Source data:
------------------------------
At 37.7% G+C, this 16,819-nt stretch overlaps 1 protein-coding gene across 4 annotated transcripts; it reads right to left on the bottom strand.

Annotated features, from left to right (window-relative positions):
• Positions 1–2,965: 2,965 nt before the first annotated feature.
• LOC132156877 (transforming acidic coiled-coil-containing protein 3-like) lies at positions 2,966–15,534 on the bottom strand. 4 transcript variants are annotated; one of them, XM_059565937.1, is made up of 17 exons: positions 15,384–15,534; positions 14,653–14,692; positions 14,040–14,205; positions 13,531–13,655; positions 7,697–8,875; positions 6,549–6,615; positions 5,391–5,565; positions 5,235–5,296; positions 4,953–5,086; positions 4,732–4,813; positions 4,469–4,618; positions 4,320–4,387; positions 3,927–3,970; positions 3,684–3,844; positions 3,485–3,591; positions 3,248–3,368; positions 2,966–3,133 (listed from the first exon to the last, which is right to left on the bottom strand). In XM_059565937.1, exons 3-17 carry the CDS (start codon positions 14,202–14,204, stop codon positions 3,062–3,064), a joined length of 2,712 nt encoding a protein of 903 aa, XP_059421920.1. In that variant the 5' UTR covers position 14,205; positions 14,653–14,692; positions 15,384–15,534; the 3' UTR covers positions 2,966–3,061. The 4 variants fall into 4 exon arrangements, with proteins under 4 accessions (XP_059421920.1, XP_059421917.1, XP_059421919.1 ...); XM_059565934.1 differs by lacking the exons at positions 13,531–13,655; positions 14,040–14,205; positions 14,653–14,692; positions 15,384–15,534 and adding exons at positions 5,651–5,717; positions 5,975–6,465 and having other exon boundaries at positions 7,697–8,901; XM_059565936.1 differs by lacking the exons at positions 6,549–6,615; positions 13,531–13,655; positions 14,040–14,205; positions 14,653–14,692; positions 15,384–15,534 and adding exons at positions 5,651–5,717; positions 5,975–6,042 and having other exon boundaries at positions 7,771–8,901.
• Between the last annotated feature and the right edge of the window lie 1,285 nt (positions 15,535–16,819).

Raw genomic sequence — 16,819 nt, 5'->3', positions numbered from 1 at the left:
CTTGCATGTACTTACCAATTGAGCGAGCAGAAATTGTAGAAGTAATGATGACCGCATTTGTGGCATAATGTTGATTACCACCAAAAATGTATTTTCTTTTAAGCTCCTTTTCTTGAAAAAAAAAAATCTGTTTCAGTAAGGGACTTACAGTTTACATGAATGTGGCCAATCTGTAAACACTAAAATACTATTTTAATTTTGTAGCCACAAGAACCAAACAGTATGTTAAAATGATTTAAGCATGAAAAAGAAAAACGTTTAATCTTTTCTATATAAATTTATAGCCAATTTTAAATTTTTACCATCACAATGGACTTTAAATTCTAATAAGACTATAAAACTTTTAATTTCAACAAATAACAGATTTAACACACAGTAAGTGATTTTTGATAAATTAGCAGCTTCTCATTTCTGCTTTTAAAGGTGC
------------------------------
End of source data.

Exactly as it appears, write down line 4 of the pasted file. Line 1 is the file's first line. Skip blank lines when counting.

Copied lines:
• LOC132156877 (transforming acidic coiled-coil-containing protein 3-like) lies at positions 2,966–15,534 on the bottom strand. 4 transcript variants are annotated; one of them, XM_059565937.1, is made up of 17 exons: positions 15,384–15,534; positions 14,653–14,692; positions 14,040–14,205; positions 13,531–13,655; positions 7,697–8,875; positions 6,549–6,615; positions 5,391–5,565; positions 5,235–5,296; positions 4,953–5,086; positions 4,732–4,813; positions 4,469–4,618; positions 4,320–4,387; positions 3,927–3,970; positions 3,684–3,844; positions 3,485–3,591; positions 3,248–3,368; positions 2,966–3,133 (listed from the first exon to the last, which is right to left on the bottom strand). In XM_059565937.1, exons 3-17 carry the CDS (start codon positions 14,202–14,204, stop codon positions 3,062–3,064), a joined length of 2,712 nt encoding a protein of 903 aa, XP_059421920.1. In that variant the 5' UTR covers position 14,205; positions 14,653–14,692; positions 15,384–15,534; the 3' UTR covers positions 2,966–3,061. The 4 variants fall into 4 exon arrangements, with proteins under 4 accessions (XP_059421920.1, XP_059421917.1, XP_059421919.1 ...); XM_059565934.1 differs by lacking the exons at positions 13,531–13,655; positions 14,040–14,205; positions 14,653–14,692; positions 15,384–15,534 and adding exons at positions 5,651–5,717; positions 5,975–6,465 and having other exon boundaries at positions 7,697–8,901; XM_059565936.1 differs by lacking the exons at positions 6,549–6,615; positions 13,531–13,655; positions 14,040–14,205; positions 14,653–14,692; positions 15,384–15,534 and adding exons at positions 5,651–5,717; positions 5,975–6,042 and having other exon boundaries at positions 7,771–8,901.